Significant steps towards collective negotiation have already been taken. UNASUR and MERCOSUR, intergovernmental organizations that enable collaboration between all 12 South American countries, recently endorsed the creation of a committee for joint bargaining and purchasing of high-cost medications, specifically for HIV and AIDS treatments. They plan to implement this same system and technique in regards to the purchasing of anticancer drugs. What’s more, the World Health Organization’s Model List of Essential Medicines is utilized as a reference point for which medicines are necessitated and what prices are fair.
In addition to collective negotiation and joint bargaining, resource funds (referring to “International funds that facilitate the acquisition of medicines at lower prices due to large-volume purchases”) pose a significant step forward for LMICs in the fight for reasonably priced anticancer drugs. Resource funds are beneficial to smaller nations that, because of their size, are charged much higher prices for purchasing relatively small quantities of certain anticancer drugs. For example, the Revolving Fund of PAHO pools national resources from participating countries, then negotiates arrangements with the pharmaceutical corporations to procure high-quality vaccines at up to twenty times lower than their original cost.
The newest, most innovative cancer treatments often include medicines that are economically unfeasible for countries purchasing them alone. The collaboration between LMICs in purchasing high-cost drugs has worked to combat these exorbitant prices, allowing Latin American countries to access many more drugs that were previously unavailable.
Differential pricing refers to the act of stratifying the price of certain cancer medicines in relation to both the average national income of a country and said country’s willingness to pay, making products more expensive in high-income countries (HICs) and less so in LMICs. Currently, LMICs are facing the problematic global pricing policies pertaining to most cancer fighting drugs. Implementing the threat of “compulsory licensing”—that is, temporary permission to overlook patents on original medicinal formulas in order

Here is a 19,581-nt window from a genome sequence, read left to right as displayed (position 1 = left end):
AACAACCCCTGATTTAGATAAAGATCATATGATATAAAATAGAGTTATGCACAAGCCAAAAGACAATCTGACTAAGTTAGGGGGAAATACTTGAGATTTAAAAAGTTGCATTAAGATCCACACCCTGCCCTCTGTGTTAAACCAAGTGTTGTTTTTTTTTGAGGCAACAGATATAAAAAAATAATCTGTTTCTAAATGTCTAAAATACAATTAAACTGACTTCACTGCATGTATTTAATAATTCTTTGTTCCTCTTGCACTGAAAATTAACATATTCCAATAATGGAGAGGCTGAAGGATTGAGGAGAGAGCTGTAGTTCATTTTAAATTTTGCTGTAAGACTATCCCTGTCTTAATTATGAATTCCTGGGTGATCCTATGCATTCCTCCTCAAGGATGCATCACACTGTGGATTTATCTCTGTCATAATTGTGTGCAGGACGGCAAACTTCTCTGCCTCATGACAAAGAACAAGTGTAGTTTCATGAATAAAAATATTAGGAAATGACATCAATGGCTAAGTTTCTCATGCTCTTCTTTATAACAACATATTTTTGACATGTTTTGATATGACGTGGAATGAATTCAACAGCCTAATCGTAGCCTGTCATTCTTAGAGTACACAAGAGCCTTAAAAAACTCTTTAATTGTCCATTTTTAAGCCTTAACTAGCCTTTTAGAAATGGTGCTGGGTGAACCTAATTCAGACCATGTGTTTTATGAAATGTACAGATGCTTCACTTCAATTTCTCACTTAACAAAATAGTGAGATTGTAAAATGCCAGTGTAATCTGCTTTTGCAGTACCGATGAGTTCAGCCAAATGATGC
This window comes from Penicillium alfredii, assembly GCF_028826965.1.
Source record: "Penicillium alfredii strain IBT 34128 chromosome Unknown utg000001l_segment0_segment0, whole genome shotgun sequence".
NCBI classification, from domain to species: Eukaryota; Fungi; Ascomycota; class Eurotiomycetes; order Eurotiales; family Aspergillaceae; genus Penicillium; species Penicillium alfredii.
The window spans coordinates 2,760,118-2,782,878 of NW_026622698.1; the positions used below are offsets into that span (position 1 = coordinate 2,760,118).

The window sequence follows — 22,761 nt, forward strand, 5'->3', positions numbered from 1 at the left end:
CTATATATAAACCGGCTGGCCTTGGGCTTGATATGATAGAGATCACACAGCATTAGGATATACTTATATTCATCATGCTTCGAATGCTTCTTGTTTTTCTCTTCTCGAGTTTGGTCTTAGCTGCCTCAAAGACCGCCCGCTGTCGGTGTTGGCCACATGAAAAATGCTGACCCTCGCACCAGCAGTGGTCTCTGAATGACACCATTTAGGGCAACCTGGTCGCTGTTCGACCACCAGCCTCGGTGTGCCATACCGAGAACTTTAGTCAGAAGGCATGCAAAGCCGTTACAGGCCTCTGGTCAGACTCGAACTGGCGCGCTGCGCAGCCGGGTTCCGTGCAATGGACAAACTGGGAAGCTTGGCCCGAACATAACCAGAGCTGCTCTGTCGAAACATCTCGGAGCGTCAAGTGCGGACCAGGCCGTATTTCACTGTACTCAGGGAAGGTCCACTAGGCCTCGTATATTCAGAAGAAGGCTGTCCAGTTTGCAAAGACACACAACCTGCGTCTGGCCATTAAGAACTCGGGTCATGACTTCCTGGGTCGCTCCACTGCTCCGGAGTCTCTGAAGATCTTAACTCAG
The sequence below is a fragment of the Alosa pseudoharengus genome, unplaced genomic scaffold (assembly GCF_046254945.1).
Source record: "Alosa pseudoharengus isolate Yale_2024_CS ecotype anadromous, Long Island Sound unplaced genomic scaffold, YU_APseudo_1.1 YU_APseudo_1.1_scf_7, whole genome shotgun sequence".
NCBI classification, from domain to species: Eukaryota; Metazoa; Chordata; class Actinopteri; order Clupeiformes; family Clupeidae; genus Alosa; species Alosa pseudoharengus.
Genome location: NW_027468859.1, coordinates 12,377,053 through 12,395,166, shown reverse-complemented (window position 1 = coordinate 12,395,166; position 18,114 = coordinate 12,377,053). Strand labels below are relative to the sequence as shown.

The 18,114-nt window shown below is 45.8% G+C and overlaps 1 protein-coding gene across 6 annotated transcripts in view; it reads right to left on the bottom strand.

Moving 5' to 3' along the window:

to manufacture of more affordable biosimilar anticancer medications—has given way to tiered pricing on many of them. The increased affordability of anticancer drugs produces higher levels of access as well as the potential increase in money made by pharmaceutical companies.
However, pharmaceutical companies oftentimes cannot be coaxed into stratifying their prices, which can lead to the implementation of said “compulsory licensing” and the creation of generics and biosimilars.
Generics and biosimilar medicines are therapeutic equivalents (not duplicates) of the original patented medication. These equivalent treatments undergo careful examination to ensure the safety, purity, and potency of the drug within clinical studies. For LMICs, these are “cost-saving alternatives with comparable efficacy and safety to innovative new products”. TRIPS (Trade-Related Aspects of Intellectual Property Rights) can issue compulsory licensing of patented products so that generic medicines can be manufactured, exponentially reducing expenses to people in dire need of medicine and providing LMICs with another potential solution to the problem unaffordable cancer treatments.